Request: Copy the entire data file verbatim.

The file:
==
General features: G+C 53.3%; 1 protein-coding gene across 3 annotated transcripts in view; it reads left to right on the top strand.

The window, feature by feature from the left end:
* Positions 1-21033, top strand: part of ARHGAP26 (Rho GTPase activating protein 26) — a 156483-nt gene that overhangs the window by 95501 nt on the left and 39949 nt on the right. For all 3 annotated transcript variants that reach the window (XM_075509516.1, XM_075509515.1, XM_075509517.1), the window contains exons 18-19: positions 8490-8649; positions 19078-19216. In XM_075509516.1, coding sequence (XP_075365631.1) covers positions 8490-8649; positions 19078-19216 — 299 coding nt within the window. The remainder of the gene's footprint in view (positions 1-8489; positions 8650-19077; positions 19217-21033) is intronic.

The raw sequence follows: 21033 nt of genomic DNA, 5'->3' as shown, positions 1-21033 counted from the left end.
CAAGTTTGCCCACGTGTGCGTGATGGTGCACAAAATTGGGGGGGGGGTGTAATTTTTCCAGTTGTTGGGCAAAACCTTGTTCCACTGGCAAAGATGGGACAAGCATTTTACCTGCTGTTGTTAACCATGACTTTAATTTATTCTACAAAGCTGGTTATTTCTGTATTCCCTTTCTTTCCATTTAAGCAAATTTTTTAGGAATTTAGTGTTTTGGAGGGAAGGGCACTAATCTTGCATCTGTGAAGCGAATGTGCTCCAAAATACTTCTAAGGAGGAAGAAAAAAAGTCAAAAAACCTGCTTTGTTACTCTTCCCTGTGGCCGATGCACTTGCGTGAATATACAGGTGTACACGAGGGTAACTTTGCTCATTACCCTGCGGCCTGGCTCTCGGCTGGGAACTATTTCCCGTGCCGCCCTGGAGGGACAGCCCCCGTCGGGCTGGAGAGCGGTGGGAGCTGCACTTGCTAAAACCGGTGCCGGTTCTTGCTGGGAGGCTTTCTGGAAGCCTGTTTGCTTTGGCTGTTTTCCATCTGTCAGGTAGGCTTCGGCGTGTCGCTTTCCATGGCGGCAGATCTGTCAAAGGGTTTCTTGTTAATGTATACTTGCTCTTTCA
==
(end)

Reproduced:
General features: G+C 53.3%; 1 protein-coding gene across 3 annotated transcripts in view; it reads left to right on the top strand.

The window, feature by feature from the left end:
* Positions 1-21033, top strand: part of ARHGAP26 (Rho GTPase activating protein 26) — a 156483-nt gene that overhangs the window by 95501 nt on the left and 39949 nt on the right. For all 3 annotated transcript variants that reach the window (XM_075509516.1, XM_075509515.1, XM_075509517.1), the window contains exons 18-19: positions 8490-8649; positions 19078-19216. In XM_075509516.1, coding sequence (XP_075365631.1) covers positions 8490-8649; positions 19078-19216 — 299 coding nt within the window. The remainder of the gene's footprint in view (positions 1-8489; positions 8650-19077; positions 19217-21033) is intronic.

The raw sequence follows: 21033 nt of genomic DNA, 5'->3' as shown, positions 1-21033 counted from the left end.
CAAGTTTGCCCACGTGTGCGTGATGGTGCACAAAATTGGGGGGGGGGTGTAATTTTTCCAGTTGTTGGGCAAAACCTTGTTCCACTGGCAAAGATGGGACAAGCATTTTACCTGCTGTTGTTAACCATGACTTTAATTTATTCTACAAAGCTGGTTATTTCTGTATTCCCTTTCTTTCCATTTAAGCAAATTTTTTAGGAATTTAGTGTTTTGGAGGGAAGGGCACTAATCTTGCATCTGTGAAGCGAATGTGCTCCAAAATACTTCTAAGGAGGAAGAAAAAAAGTCAAAAAACCTGCTTTGTTACTCTTCCCTGTGGCCGATGCACTTGCGTGAATATACAGGTGTACACGAGGGTAACTTTGCTCATTACCCTGCGGCCTGGCTCTCGGCTGGGAACTATTTCCCGTGCCGCCCTGGAGGGACAGCCCCCGTCGGGCTGGAGAGCGGTGGGAGCTGCACTTGCTAAAACCGGTGCCGGTTCTTGCTGGGAGGCTTTCTGGAAGCCTGTTTGCTTTGGCTGTTTTCCATCTGTCAGGTAGGCTTCGGCGTGTCGCTTTCCATGGCGGCAGATCTGTCAAAGGGTTTCTTGTTAATGTATACTTGCTCTTTCA